As it was, she could neither write a letter to the count, nor have sent it when written. And yet, in Victor lay her only hope. In this trait she summoned Pierre Bloui, and asked him if he would go to Paris for her, and inform the young count of the impending misfortune. But it was not easy to persuade Pierre to so rash an enterprise. He was afraid of bringing himself into trouble with the Montmorencis. But Manon’s heart was in the cause. She represented to him, that if he lost one employer he would get another, for that the young count would assuredly become his best friend; and when she found that this was not enough to win him to her purpose, she bravely resolved to sacrifice herself to save her friends.
‘If you will hasten to Paris,’ she said, ‘stopping neither night nor day, and tell Monsieur de Vardes of the danger my uncle and cousin are in, when you come back I will marry you.’
The bribe succeeded, and Pierre consented to go, owning that he was the more willing to do so, because he had privately changed his own opinion with respect to the guilt of the accused parties. ‘For,’ said he, ‘I saw the wolf last night under the chestnut trees, and as she was very lame, I could have shot her, but I feared my lord and lady would be displeased.’
‘Then, how can you be foolish enough to think it’s my cousin,’ said Manon, ‘when you know she is in prison?’
‘That’s what I said to Jacques Renard,’ replied Pierre; ‘but he bade me not meddle with what did not concern me.’
In fine, love and conscience triumphed over fear and servility, and as soon as the sun set behind the hills, Pierre Bloui started for Paris.
How eagerly now did Manon reckon the days and hours that were to elapse before Victor could arrive. She had so imperfect an idea of the distance to be traversed, that after the third day she began hourly to expect him; but sun after sun rose and set, and no Victor appeared; and in the mean time, before the very windows of the house she dwelt in, she beheld preparations making day by day for the fatal ceremony. From early morn to dewy eve, the voices of the workmen, the hammering of the scaffolding, and the hum of the curious and excited spectators, who watched its progress, resounded in the ears of the unhappy Manon; for a witch-burning was a sort of auto da fe, like the burning of a heretic, and was anticipated as a grand spectacle, alike pleasing to gods and men, especially in the little town of Loques, where exciting scenes of any kind were very rare.
Thus time crept on, and still no signs of rescue; whilst the anguish and remorse of the repentant sinner became unbearable.
Now, Manon was not only a girl of strong passions but of a fearless spirit. Indeed the latter was somewhat the offspring of the former; for when her feelings were excited, not only justice and charity, as we have seen, were apt to be forgotten, but personal danger and feminine fears were equally overlooked in the tempest that assailed her. On the present occasion, her better feelings were in full activity. Her whole nature was aroused, self was not thought of, and to save the lives she had endangered by her folly, she would have gladly laid down her own. ‘For why live,’ thought she, ‘if my uncle and cousin die? I can never be happy again; besides, I must keep my promise and marry Pierre Bloui; and I had better lose my life in trying to expiate my fault than live to be miserable.’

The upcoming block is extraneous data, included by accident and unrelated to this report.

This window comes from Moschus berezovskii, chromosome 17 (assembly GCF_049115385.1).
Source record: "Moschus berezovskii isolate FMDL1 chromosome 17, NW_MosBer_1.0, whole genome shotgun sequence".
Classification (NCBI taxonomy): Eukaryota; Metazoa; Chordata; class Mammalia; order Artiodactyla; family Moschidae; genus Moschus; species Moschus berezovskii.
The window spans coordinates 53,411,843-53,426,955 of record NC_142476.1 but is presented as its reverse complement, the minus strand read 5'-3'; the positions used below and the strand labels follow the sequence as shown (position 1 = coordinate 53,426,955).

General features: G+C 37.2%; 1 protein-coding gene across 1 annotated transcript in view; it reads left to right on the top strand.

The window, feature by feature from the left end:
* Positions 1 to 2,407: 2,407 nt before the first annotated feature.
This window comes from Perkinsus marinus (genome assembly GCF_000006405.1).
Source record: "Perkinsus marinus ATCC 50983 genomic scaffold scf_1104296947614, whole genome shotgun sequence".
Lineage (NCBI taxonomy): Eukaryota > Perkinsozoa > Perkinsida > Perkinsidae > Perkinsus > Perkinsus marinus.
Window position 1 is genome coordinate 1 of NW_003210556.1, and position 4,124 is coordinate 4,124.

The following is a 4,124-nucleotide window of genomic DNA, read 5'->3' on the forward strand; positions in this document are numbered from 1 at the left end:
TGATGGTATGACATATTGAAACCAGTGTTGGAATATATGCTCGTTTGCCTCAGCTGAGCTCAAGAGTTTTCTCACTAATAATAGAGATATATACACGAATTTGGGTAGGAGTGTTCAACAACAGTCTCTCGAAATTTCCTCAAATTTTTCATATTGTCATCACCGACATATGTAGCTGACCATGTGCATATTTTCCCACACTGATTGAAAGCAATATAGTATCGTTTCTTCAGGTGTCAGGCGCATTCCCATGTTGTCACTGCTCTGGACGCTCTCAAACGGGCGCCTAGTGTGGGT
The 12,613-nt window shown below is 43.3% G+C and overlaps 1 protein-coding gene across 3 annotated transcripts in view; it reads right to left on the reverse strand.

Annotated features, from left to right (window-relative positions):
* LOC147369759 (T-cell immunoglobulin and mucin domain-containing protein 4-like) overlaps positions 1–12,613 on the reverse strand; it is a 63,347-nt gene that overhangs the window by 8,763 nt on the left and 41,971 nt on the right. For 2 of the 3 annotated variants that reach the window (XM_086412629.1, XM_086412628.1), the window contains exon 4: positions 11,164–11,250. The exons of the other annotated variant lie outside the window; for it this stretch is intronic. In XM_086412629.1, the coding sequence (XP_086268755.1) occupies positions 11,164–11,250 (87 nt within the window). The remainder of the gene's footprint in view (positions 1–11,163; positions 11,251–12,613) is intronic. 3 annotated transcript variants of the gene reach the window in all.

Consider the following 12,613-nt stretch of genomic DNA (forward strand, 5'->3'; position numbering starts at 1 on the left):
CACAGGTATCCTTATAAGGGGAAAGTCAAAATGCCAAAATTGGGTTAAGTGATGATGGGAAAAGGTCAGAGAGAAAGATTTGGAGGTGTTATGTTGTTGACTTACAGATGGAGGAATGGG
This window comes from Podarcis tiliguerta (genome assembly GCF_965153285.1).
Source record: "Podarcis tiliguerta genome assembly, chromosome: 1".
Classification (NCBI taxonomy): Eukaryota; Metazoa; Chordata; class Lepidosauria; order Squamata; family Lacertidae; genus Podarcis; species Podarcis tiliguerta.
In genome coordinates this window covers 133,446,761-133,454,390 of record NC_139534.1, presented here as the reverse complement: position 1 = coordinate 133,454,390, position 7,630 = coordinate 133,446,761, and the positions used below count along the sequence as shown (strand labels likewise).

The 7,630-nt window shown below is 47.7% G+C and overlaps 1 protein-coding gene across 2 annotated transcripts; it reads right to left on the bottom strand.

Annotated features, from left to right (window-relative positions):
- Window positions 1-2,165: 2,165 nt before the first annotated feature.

Manon had a brother called Alexis, who was now at the wars; often and often, in this great strait, she had wished him at home; for she knew that he would have undertaken the mission to Paris for her, and so have saved her the sacrifice she had made in order to win Pierre to her purpose. Now, when Alexis lived at home, and the feuds between the king and the grand seigneurs had brought the battle to the very doors of the peasants of Auvergne, Manon had many a time braved danger in order to bring this much loved brother refreshments on his night watch; and he had, moreover, as an accomplishment which might be some time needed for her own defence, taught her to carry a gun and shoot at a mark.
In those days of civil broil and bloodshed, country maidens were not unfrequently adept in such exercises. This acquirement she now determined to make available; and when the eve of the day appointed for the execution arrived without any tidings from Paris, she prepared to put her plan in practice. This was no other than to shoot the wolf herself, and, by producing it, to prove the falsity of the accusation. For this purpose, she provided herself with a young pig, which she slung in a sack over her shoulder, and with her brother’s gun on the other, and disguised in his habiliments, when the shadows of twilight fell upon the earth, the brave girl went forth into the forest on her bold enterprise alone.